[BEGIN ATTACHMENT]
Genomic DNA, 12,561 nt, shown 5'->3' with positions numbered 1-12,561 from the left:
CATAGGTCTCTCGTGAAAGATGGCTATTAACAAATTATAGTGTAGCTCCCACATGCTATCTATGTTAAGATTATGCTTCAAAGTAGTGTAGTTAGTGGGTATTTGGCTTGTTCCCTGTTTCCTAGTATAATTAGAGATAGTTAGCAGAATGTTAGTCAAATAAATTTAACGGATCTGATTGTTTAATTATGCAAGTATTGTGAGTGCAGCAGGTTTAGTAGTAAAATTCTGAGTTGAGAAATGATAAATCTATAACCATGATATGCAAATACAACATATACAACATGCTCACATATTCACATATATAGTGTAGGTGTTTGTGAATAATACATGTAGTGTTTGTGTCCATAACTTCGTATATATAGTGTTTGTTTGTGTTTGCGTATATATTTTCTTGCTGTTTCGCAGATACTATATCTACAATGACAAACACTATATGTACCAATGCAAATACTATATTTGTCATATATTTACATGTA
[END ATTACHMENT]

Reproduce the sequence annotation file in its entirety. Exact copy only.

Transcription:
Genomic DNA, 12,561 nt, shown 5'->3' with positions numbered 1-12,561 from the left:
CATAGGTCTCTCGTGAAAGATGGCTATTAACAAATTATAGTGTAGCTCCCACATGCTATCTATGTTAAGATTATGCTTCAAAGTAGTGTAGTTAGTGGGTATTTGGCTTGTTCCCTGTTTCCTAGTATAATTAGAGATAGTTAGCAGAATGTTAGTCAAATAAATTTAACGGATCTGATTGTTTAATTATGCAAGTATTGTGAGTGCAGCAGGTTTAGTAGTAAAATTCTGAGTTGAGAAATGATAAATCTATAACCATGATATGCAAATACAACATATACAACATGCTCACATATTCACATATATAGTGTAGGTGTTTGTGAATAATACATGTAGTGTTTGTGTCCATAACTTCGTATATATAGTGTTTGTTTGTGTTTGCGTATATATTTTCTTGCTGTTTCGCAGATACTATATCTACAATGACAAACACTATATGTACCAATGCAAATACTATATTTGTCATATATTTACATGTA